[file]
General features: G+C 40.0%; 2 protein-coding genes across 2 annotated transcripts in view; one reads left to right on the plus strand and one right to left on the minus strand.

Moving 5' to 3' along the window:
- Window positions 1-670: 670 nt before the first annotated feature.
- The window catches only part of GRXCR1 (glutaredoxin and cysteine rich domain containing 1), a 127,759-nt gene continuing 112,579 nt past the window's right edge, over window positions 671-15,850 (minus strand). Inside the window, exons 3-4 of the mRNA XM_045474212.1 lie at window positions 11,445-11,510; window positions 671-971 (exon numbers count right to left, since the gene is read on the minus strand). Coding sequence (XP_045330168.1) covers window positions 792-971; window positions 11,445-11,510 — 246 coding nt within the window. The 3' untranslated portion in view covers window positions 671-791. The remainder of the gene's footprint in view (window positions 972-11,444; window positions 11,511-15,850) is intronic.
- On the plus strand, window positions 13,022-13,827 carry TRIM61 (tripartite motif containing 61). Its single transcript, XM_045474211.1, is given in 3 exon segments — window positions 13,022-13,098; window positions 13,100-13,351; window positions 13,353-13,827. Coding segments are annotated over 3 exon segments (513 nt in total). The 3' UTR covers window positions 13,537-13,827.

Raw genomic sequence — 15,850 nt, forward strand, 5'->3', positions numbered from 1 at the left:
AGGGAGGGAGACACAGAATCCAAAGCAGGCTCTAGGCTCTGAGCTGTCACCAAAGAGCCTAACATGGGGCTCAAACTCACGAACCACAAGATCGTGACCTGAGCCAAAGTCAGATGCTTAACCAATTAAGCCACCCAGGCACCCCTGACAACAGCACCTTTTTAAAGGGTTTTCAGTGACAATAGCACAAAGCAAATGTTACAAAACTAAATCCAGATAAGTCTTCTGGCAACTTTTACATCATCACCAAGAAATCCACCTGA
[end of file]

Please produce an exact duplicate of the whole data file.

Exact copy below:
General features: G+C 40.0%; 2 protein-coding genes across 2 annotated transcripts in view; one reads left to right on the plus strand and one right to left on the minus strand.

Moving 5' to 3' along the window:
- Window positions 1-670: 670 nt before the first annotated feature.
- The window catches only part of GRXCR1 (glutaredoxin and cysteine rich domain containing 1), a 127,759-nt gene continuing 112,579 nt past the window's right edge, over window positions 671-15,850 (minus strand). Inside the window, exons 3-4 of the mRNA XM_045474212.1 lie at window positions 11,445-11,510; window positions 671-971 (exon numbers count right to left, since the gene is read on the minus strand). Coding sequence (XP_045330168.1) covers window positions 792-971; window positions 11,445-11,510 — 246 coding nt within the window. The 3' untranslated portion in view covers window positions 671-791. The remainder of the gene's footprint in view (window positions 972-11,444; window positions 11,511-15,850) is intronic.
- On the plus strand, window positions 13,022-13,827 carry TRIM61 (tripartite motif containing 61). Its single transcript, XM_045474211.1, is given in 3 exon segments — window positions 13,022-13,098; window positions 13,100-13,351; window positions 13,353-13,827. Coding segments are annotated over 3 exon segments (513 nt in total). The 3' UTR covers window positions 13,537-13,827.

Raw genomic sequence — 15,850 nt, forward strand, 5'->3', positions numbered from 1 at the left:
AGGGAGGGAGACACAGAATCCAAAGCAGGCTCTAGGCTCTGAGCTGTCACCAAAGAGCCTAACATGGGGCTCAAACTCACGAACCACAAGATCGTGACCTGAGCCAAAGTCAGATGCTTAACCAATTAAGCCACCCAGGCACCCCTGACAACAGCACCTTTTTAAAGGGTTTTCAGTGACAATAGCACAAAGCAAATGTTACAAAACTAAATCCAGATAAGTCTTCTGGCAACTTTTACATCATCACCAAGAAATCCACCTGA